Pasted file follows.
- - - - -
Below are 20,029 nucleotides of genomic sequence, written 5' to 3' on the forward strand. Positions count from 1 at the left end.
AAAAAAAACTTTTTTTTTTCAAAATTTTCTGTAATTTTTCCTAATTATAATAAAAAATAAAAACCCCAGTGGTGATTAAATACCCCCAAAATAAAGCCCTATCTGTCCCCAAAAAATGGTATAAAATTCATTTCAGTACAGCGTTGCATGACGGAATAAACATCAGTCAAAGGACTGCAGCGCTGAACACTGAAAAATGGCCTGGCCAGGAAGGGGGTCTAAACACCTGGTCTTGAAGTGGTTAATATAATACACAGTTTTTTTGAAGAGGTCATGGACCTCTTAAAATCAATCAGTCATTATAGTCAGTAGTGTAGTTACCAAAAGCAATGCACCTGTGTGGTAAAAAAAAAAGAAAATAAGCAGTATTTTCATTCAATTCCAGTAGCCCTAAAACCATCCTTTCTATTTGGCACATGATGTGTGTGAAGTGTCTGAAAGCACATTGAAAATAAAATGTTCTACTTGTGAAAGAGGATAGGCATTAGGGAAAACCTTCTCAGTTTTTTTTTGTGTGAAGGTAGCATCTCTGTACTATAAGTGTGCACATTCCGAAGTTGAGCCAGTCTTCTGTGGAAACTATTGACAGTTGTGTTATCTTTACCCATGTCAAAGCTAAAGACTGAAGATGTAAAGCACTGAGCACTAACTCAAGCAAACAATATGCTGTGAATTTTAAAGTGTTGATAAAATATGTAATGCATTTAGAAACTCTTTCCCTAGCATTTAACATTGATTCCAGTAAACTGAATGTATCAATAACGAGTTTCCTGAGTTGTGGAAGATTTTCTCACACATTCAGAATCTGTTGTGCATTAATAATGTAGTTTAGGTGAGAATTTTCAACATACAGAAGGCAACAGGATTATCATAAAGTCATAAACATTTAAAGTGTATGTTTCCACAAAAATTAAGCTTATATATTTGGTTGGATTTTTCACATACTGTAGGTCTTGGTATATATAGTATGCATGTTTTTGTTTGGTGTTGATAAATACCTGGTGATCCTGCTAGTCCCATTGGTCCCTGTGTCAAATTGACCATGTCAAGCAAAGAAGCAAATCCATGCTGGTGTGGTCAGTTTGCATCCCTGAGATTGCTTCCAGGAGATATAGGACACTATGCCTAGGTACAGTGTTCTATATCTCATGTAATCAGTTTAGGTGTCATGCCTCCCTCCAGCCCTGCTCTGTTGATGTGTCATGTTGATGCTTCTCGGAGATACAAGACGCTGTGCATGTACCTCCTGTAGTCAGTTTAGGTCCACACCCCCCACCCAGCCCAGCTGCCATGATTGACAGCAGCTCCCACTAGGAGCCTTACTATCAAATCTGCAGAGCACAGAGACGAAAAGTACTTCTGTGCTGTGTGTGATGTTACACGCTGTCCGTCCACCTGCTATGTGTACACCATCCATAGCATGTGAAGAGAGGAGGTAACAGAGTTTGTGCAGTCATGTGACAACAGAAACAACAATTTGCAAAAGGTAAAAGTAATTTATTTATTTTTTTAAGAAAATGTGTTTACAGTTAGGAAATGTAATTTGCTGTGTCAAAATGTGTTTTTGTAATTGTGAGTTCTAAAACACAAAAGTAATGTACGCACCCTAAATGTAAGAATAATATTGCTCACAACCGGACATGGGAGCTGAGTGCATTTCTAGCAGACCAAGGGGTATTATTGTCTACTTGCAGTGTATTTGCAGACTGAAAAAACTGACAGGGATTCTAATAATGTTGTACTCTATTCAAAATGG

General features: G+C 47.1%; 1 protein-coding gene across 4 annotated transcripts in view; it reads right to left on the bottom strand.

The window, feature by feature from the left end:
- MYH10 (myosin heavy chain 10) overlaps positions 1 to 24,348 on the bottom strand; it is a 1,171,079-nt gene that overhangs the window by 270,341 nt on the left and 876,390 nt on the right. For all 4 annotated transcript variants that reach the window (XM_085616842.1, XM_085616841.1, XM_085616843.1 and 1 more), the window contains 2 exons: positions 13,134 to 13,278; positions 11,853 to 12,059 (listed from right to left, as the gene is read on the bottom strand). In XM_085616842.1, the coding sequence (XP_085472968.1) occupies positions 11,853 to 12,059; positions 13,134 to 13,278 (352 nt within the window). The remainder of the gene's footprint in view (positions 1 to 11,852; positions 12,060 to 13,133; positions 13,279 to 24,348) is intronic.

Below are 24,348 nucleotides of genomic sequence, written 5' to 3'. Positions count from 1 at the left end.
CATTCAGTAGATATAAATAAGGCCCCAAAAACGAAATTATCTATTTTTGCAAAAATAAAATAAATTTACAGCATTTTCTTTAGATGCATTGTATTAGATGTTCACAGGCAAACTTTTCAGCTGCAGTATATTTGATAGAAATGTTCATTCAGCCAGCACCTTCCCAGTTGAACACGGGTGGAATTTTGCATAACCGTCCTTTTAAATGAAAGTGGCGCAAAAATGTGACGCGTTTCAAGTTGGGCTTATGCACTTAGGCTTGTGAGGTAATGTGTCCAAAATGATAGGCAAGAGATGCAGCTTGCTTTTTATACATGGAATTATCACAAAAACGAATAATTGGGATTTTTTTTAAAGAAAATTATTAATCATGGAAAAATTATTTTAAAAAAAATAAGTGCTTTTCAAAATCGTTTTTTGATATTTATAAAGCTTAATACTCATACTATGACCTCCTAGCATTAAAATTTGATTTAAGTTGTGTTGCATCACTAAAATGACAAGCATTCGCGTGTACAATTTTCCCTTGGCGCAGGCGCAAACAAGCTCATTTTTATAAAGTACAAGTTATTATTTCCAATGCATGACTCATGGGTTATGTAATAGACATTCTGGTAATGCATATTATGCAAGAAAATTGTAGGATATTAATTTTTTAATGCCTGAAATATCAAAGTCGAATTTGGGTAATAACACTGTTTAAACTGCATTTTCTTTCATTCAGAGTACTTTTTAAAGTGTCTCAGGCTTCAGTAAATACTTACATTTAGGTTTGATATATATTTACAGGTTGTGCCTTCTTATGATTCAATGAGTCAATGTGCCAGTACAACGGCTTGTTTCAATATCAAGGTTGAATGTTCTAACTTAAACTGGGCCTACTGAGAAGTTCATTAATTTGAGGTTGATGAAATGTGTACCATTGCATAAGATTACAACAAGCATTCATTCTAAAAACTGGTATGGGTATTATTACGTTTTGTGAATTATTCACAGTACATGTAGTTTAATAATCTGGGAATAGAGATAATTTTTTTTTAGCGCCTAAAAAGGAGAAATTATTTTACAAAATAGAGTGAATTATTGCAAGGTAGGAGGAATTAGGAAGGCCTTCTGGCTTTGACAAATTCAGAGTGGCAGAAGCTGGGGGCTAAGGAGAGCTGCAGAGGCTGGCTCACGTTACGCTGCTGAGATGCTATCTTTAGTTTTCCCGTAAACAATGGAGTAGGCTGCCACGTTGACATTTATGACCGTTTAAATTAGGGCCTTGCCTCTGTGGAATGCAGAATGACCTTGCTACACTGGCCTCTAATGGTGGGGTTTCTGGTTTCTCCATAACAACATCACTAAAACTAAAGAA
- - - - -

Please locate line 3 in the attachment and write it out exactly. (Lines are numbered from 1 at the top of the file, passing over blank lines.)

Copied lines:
General features: G+C 47.1%; 1 protein-coding gene across 4 annotated transcripts in view; it reads right to left on the bottom strand.